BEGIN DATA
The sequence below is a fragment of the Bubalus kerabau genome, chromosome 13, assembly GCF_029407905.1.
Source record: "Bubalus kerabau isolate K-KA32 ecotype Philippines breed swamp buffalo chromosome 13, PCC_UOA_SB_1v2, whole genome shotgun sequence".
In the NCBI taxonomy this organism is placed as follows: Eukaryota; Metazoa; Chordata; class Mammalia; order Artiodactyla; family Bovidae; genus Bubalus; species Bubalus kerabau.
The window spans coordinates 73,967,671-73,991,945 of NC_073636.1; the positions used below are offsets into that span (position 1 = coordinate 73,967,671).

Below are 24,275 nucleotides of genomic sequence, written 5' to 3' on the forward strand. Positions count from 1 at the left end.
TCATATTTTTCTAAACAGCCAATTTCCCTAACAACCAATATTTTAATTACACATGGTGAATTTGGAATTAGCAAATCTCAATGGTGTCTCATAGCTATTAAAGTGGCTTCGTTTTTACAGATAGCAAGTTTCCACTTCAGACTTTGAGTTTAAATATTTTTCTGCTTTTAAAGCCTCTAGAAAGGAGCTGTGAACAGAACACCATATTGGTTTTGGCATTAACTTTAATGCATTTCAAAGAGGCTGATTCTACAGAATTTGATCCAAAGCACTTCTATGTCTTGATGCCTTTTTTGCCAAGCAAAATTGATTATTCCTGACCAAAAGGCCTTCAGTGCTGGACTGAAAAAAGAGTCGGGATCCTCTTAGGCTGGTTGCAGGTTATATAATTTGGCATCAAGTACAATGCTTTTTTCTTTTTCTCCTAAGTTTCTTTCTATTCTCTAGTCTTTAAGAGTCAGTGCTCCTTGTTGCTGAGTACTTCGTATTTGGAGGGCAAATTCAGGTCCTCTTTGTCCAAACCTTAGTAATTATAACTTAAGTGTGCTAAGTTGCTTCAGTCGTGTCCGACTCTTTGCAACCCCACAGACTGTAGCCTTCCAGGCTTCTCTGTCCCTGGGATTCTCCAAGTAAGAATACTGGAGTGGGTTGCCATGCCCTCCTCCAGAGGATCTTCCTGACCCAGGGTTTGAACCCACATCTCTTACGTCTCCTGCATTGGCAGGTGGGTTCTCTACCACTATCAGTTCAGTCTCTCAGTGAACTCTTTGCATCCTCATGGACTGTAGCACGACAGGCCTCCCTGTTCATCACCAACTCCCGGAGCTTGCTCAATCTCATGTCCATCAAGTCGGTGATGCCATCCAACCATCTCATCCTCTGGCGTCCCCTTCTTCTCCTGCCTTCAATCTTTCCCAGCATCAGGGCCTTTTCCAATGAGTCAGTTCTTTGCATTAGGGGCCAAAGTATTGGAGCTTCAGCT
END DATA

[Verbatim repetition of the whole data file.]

The sequence below is a fragment of the Bubalus kerabau genome, chromosome 13, assembly GCF_029407905.1.
Source record: "Bubalus kerabau isolate K-KA32 ecotype Philippines breed swamp buffalo chromosome 13, PCC_UOA_SB_1v2, whole genome shotgun sequence".
In the NCBI taxonomy this organism is placed as follows: Eukaryota; Metazoa; Chordata; class Mammalia; order Artiodactyla; family Bovidae; genus Bubalus; species Bubalus kerabau.
The window spans coordinates 73,967,671-73,991,945 of NC_073636.1; the positions used below are offsets into that span (position 1 = coordinate 73,967,671).

Below are 24,275 nucleotides of genomic sequence, written 5' to 3' on the forward strand. Positions count from 1 at the left end.
TCATATTTTTCTAAACAGCCAATTTCCCTAACAACCAATATTTTAATTACACATGGTGAATTTGGAATTAGCAAATCTCAATGGTGTCTCATAGCTATTAAAGTGGCTTCGTTTTTACAGATAGCAAGTTTCCACTTCAGACTTTGAGTTTAAATATTTTTCTGCTTTTAAAGCCTCTAGAAAGGAGCTGTGAACAGAACACCATATTGGTTTTGGCATTAACTTTAATGCATTTCAAAGAGGCTGATTCTACAGAATTTGATCCAAAGCACTTCTATGTCTTGATGCCTTTTTTGCCAAGCAAAATTGATTATTCCTGACCAAAAGGCCTTCAGTGCTGGACTGAAAAAAGAGTCGGGATCCTCTTAGGCTGGTTGCAGGTTATATAATTTGGCATCAAGTACAATGCTTTTTTCTTTTTCTCCTAAGTTTCTTTCTATTCTCTAGTCTTTAAGAGTCAGTGCTCCTTGTTGCTGAGTACTTCGTATTTGGAGGGCAAATTCAGGTCCTCTTTGTCCAAACCTTAGTAATTATAACTTAAGTGTGCTAAGTTGCTTCAGTCGTGTCCGACTCTTTGCAACCCCACAGACTGTAGCCTTCCAGGCTTCTCTGTCCCTGGGATTCTCCAAGTAAGAATACTGGAGTGGGTTGCCATGCCCTCCTCCAGAGGATCTTCCTGACCCAGGGTTTGAACCCACATCTCTTACGTCTCCTGCATTGGCAGGTGGGTTCTCTACCACTATCAGTTCAGTCTCTCAGTGAACTCTTTGCATCCTCATGGACTGTAGCACGACAGGCCTCCCTGTTCATCACCAACTCCCGGAGCTTGCTCAATCTCATGTCCATCAAGTCGGTGATGCCATCCAACCATCTCATCCTCTGGCGTCCCCTTCTTCTCCTGCCTTCAATCTTTCCCAGCATCAGGGCCTTTTCCAATGAGTCAGTTCTTTGCATTAGGGGCCAAAGTATTGGAGCTTCAGCT